Tuesday, February 24, 2015

Life after Loss

Sarah would be 6 months old now.

I can't bring myself to say those words out loud. I kind of choke on them. 6 months seems like a weird milestone to mourn. But this also seems a fitting time to share some thoughts about life after loss. (Here's her story if you need a refresher).

The dreaded question

First, there's the question I hate: "How many kids do you have?"

It's really incredible how quickly I can break out in a cold sweat. Often I panic and say "one." It seems to blurt out of my mouth before I can stop it.

It's the easy answer but it's the wrong one. I am a mother of 2. One of those 2 is just really, really easy to take care of right now.

If I do manage to answer "two" I pray they won't ask the natural follow-up question: "How old are they?" Poor souls. I have to tell them the truth, and I wish I could warn them first that things are about to get awkward.

The grief bucket

Then there's grief, Mr. Unpredictable. Grief isn't like I thought at all. I thought I would grieve a lot at first and then gradually just heal and move on, in a tidy linear fashion. It doesn't feel like that. It feels like a bucket that slowly fills up and then spills over in a fresh wave of sadness. In between spills I go about daily life and I lead a happy, full life. Over time the bucket does seem to fill up more slowly, but once it spills over the feelings are just as fresh as day 1.

Known and Unknown

I have to admit there's some fear wrapped up in the question, "What about the next?" After years of infertility and two miracle pregnancies, will I ever be pregnant again? And should I be that lucky, will my baby survive?

I should back up and explain that we chose to have an autopsy done on Sarah (is this too macabre to blog about? I'm a medical person and this is all very natural for me, so my apologies...). She had a condition called "multicystic encephalomalacia". That's a fancy term for extensive damage to the brain from massive oxygen depletion, due to infection or circulatory problems.

Put in plain terms, the most likely scenario is that, sometime during my second trimester, Sarah's cord got kinked or twisted, blocking blood flow for long enough to cause irreversible damage to her brain, but not long enough for her to pass away in utero. She had been perfect at the 20-week ultrasound.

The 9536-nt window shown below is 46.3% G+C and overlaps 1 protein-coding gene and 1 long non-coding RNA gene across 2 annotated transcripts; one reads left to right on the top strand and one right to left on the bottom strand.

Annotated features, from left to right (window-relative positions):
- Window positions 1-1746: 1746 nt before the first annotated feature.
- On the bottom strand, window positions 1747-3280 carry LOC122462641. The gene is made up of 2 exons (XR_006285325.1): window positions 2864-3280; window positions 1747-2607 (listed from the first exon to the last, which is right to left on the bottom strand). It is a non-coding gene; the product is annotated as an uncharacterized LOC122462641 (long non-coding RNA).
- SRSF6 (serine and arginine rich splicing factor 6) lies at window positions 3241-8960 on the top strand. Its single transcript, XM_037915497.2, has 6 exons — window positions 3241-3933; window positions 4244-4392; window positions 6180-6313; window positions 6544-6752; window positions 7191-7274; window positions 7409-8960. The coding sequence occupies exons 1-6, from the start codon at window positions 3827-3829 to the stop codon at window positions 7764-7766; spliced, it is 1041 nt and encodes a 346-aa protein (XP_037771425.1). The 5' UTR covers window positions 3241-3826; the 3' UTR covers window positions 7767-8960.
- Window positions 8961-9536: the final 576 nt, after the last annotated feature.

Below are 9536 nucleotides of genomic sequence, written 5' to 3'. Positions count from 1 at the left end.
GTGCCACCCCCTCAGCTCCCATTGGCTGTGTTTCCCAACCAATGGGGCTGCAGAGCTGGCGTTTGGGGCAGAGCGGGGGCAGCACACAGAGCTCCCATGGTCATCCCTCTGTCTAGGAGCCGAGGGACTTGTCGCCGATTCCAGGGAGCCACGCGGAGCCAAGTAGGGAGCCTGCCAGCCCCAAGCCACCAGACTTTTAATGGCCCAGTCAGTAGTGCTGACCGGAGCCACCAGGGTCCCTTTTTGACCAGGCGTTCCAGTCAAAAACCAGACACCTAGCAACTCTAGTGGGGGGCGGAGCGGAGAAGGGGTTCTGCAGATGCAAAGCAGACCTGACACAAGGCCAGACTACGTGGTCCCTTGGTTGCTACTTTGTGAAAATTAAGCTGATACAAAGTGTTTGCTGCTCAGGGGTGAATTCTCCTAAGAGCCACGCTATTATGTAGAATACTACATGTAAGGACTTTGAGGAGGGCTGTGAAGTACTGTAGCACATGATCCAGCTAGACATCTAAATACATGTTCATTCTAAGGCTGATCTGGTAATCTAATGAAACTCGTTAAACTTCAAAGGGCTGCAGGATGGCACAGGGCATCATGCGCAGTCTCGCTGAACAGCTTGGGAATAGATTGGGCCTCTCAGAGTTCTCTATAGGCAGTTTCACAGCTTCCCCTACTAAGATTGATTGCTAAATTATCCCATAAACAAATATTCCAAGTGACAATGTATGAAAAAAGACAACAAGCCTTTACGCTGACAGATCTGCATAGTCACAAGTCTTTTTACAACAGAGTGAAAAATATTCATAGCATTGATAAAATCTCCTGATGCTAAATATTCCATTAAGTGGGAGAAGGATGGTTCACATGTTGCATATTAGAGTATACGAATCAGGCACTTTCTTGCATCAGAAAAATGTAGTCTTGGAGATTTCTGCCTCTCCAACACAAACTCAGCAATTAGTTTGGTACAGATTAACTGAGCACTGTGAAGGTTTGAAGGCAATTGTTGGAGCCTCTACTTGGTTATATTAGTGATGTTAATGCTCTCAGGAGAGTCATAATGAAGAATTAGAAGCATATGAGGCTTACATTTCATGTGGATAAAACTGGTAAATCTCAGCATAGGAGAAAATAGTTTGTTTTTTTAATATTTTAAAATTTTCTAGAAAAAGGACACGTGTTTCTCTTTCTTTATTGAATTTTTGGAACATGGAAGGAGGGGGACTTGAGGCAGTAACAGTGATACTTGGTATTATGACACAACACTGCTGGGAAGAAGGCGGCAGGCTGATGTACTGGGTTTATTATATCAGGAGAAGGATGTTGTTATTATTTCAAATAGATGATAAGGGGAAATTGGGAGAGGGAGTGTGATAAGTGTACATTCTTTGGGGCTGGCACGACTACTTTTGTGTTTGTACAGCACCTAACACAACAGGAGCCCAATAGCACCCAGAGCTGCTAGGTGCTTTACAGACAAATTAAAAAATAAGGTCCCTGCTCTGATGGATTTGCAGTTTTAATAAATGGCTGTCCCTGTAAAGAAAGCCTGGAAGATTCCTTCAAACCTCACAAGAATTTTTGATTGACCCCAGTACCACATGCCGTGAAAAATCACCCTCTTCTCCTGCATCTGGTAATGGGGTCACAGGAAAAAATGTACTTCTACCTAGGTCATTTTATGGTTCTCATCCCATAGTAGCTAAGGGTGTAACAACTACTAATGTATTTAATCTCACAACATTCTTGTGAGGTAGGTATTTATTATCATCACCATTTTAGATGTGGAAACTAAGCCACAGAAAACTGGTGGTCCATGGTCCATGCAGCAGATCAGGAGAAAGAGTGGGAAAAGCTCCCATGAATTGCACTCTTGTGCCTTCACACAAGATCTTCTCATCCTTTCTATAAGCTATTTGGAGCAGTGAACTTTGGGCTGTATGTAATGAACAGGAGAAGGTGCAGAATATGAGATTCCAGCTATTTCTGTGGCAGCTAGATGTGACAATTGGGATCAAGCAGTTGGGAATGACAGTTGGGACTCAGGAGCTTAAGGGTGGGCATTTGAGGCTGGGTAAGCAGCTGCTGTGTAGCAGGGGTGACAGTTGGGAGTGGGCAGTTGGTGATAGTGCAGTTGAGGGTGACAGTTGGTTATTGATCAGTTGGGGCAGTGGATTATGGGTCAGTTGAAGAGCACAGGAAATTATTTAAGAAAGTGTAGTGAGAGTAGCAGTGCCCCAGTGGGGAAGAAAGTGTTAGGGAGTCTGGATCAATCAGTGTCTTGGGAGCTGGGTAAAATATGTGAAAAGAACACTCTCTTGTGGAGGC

Thus, as far as we know, there's no greater risk of this happening to us again as there is of it happening to anyone.

I'm still nervous.

Irony...or poetry?

This is probably an appropriate time to mention something else about Sarah. Her name was Sarah Emily, in honor of Isaac's twin sisters, Sarah and Emily, who passed away as babies. They had a shared blood supply, and due to complications of this, Emily was stillborn and Sarah, similar to our Sarah, had severe brain damage from the lack of blood flow. She lived about 7 months and then passed away as well. 

We really felt like Sarah Emily was the right name for our daughter when we picked it after the gender ultrasound. It seemed so redemptive to imagine her living the full life they missed and honoring their memory in that way. 

Instead, in one of life's ironies, we watched our Sarah follow a similar path as her sweet aunts. Perhaps this would be an opportunity to let bitterness in. But I see it differently. I think it's fitting that such pure, beautiful spirits as Sarah and Emily would have a namesake equally as pure and beautiful. Isaac's mom says she likes to picture the three of them up in heaven, dear friends, and jumping on beds like teenagers at a slumber party. 

Closing the door on bitterness

I picture Bitterness as one of those door-to-door salespeople trying to shove his foot in my door while I've got my back against it, trying to force it closed. I can't dwell on other people's large families or the healthy babies born around the same time as Sarah. I can't dwell on the seeming unfairness of struggling with infertility and then losing a child.